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Realistic Expectations

You go to the breeder’s home. The pups are social. They are quiet in the pen. All looks amazing and you bring your puppy home. Then reality hits. The puppy may cry in the crate for the first few nights making you tired and agitated. The happy social puppy is refusing to greet the half dozen overly excited friends you invited over to see your new puppy. The puppy refuses to walk on a leash. Many are wondering “how did my perfect puppy turn into a nightmare.”

So, let’s discuss realistic expectations of when a puppy goes home. First, the puppy has been in the breeder’s home since birth. They had their mother and often littermates. They had their routine, were taught expectations and were completely in their comfort zone.

Now, suddenly they are taken to a totally new environment. Picture yourself being dropped into an unknown country, often in a different part of the world. You know only a few words of their language. Different trees, animals, smells, temperature and people. Now in the middle of this we are switching up your routine, decide to have a party with people you don’t know, and ask you to do jobs you have no idea how to do. Overwhelming to say the least.

This is what every puppy goes through when going to their new home. Stress manifests in different forms: Not eating; reluctance to play and greet people; being apprehensive at the vet’s office or as strangers reach for them; Diarrhea, vomiting or depression can occur.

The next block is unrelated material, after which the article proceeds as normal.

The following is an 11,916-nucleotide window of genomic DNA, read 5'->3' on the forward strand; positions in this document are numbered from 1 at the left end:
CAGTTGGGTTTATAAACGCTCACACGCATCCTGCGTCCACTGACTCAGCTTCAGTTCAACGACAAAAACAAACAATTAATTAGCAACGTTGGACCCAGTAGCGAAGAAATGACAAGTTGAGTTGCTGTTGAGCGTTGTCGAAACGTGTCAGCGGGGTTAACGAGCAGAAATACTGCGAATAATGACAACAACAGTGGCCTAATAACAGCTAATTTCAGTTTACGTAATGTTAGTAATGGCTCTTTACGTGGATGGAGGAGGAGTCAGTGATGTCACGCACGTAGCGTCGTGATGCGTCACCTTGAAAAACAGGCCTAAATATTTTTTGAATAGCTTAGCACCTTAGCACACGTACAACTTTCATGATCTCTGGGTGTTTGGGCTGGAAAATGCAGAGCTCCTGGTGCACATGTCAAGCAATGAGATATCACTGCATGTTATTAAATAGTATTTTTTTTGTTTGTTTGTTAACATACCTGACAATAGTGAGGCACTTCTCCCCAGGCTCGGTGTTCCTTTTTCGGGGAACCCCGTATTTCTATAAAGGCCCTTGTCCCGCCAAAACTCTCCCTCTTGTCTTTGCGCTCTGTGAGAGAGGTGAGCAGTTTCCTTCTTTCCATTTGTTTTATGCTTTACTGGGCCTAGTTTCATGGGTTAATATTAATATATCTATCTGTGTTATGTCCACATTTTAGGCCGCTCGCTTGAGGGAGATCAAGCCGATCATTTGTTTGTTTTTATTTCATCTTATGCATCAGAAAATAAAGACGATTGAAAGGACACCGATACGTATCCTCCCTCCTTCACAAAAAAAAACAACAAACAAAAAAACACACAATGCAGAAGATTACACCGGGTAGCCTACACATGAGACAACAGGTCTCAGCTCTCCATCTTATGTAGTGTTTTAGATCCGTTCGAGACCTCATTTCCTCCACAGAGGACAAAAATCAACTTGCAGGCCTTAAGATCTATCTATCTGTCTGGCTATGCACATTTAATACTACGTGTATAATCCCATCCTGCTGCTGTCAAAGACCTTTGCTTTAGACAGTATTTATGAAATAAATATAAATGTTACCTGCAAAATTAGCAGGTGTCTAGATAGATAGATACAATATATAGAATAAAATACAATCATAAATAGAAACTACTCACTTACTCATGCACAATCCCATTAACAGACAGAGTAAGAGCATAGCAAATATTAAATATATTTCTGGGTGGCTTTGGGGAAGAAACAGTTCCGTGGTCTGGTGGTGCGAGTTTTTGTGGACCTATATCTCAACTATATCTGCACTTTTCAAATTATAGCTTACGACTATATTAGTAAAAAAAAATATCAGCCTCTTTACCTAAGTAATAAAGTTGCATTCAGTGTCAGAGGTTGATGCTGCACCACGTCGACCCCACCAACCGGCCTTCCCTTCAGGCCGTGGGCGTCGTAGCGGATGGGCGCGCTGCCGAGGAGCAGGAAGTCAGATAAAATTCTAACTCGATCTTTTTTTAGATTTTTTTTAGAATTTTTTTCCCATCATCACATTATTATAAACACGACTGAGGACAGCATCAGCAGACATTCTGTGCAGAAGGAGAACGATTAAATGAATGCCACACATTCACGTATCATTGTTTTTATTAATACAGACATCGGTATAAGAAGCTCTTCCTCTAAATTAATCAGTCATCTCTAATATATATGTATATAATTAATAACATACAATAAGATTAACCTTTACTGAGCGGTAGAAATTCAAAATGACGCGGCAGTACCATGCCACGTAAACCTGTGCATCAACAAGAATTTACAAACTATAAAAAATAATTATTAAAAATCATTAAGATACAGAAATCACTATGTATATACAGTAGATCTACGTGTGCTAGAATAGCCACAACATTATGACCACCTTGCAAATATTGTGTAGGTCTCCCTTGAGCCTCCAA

What can you as a new owner do to help your little one acclimate?

- Most pups take 3-4 weeks to acclimate to their new home. THREE to FOUR WEEKS! Not a 1-2 days. I can’t stress this enough about how much time is needed for a dog to feel comfortable in their new home!

- Limit guests during the first week. We understand you are excited to show off your new baby, but they need time to adjust. Plan on waiting 1-2 weeks before inviting people over.

- Ask guests to sit on the ground and let the puppy approach them. No squealing and grabbing the puppy.

- Set up a good routine, staying as close to possible to what is familiar to them.

- Restrict the pup to a small area of the house. This not only reduces them being overwhelmed but also allows you to watch them.

- Don’t expect the pup to walk on a leash. Instead work at home with a leash where they are comfortable. Let them drag the leash, use treats to encourage them to walk with you.

- If your puppy is refusing to walk give them time.  Move when they initiate the movement as they need time to take in the different environment.

- Understand your pup needs time to see you as family. Expecting an immediate bond is unrealistic.

- Train your pup - even if the pup knows commands.  Positive training group classes are best.  This not only helps you to bond but the pup to look to you for direction and input.

- Be patient.  Nothing occurs overnight.

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